In my lectures I will present the different techniques and approaches used to first construct mechanical transducers able to shed light on potential interactions, and then how working in the quantum regime, where k_B T<< ℏΩ (where Ω is the characteristic frequency of the mechanical oscillator), allows for a better detection. Characteristic fundamental and technical limiting factors will be described, and current and future methods to mitigate the interaction of the mechanical system with the environment will be presented and discussed.

BIO: Ricardo Decca (Department of Physics, Indiana University Indianapolis, USA) Ricardo Decca, Professor and Chair in the Department of Physics at Indiana University Indianapolis, got his “Licenciatura” (a989) and PhD (1994) degrees from Instituto Balseiro, Argentina. He was a postdoc at the University of Maryland, USA, and in 2000 he became an Assistant Professor at Indiana University Indianapolis (then Indian University-Purdue University Indianapolis). He is co-director of the Nanoscale Imaging Center, and a founding member of the Indiana University Center for Space Symmetries (IUCSS) and the Indiana University Quantum Science and Engineering Center (QSEc), and the campus director for the Center for Quantum Technologies (CQT), a consortium between Purdue University, Indiana University and the University of Notre Dame. As a member of the American Physical Society, he he was elected a fellow in 2015 for his pioneering precision experiments in the fields of Casimir physics and new fundamental interactions. His work revolves around finding new approaches to measure feeble interactions between bodies. He uses a battery of approaches to achieve that goal, centered around scanning probes, and development of new experimental techniques.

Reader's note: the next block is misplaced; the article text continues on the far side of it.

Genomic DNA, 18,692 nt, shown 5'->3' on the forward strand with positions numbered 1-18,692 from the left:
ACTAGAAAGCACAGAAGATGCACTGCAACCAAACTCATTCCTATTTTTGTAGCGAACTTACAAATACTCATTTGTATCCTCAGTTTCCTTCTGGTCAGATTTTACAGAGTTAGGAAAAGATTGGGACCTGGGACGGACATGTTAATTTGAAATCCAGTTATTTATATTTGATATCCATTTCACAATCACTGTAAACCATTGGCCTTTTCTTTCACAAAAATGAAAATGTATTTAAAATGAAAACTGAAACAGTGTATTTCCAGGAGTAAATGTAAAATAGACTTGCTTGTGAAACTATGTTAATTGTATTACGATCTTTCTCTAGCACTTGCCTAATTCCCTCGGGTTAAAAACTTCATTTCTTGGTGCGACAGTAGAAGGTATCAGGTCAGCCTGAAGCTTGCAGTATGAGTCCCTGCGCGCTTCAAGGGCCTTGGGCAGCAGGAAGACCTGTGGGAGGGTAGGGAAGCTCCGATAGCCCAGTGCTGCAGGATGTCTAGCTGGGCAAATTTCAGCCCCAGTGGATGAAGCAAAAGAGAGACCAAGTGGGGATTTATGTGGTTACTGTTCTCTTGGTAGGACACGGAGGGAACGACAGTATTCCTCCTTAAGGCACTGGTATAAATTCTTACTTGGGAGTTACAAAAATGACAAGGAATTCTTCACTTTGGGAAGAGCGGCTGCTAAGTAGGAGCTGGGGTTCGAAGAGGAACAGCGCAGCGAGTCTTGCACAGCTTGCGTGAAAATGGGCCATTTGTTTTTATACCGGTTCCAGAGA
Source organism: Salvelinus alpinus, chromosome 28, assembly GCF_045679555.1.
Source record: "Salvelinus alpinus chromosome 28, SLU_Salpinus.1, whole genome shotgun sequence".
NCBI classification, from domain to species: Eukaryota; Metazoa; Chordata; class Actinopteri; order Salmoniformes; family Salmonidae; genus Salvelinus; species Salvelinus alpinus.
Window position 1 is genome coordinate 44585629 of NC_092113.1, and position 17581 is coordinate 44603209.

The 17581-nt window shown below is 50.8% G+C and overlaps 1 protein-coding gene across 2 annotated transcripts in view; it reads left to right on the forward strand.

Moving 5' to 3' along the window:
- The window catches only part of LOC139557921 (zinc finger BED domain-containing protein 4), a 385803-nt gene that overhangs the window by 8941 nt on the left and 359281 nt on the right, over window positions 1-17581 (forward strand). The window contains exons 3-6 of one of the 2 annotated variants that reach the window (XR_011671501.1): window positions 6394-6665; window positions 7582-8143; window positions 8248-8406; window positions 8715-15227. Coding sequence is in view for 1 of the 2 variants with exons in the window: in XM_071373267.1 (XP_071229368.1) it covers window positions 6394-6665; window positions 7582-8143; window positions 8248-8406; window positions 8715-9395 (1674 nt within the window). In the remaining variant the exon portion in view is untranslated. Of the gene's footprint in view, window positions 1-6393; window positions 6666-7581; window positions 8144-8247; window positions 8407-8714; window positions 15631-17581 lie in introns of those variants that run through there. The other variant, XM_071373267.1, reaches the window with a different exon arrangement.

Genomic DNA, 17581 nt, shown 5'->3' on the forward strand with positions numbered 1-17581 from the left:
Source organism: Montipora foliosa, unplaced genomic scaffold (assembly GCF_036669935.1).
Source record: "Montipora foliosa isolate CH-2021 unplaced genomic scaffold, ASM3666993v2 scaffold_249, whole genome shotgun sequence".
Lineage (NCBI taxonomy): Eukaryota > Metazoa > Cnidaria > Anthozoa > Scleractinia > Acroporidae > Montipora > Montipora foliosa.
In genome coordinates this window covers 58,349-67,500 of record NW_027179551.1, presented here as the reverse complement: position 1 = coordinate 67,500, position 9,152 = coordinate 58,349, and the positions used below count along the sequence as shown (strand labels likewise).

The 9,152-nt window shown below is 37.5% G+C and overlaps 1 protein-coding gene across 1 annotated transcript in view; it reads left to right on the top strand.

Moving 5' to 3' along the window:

Alex Fainstein - Cavity optomechanics with polariton fluids
From phonon lasers and asynchronous locking, to time crystals and non-reciprocal metamaterials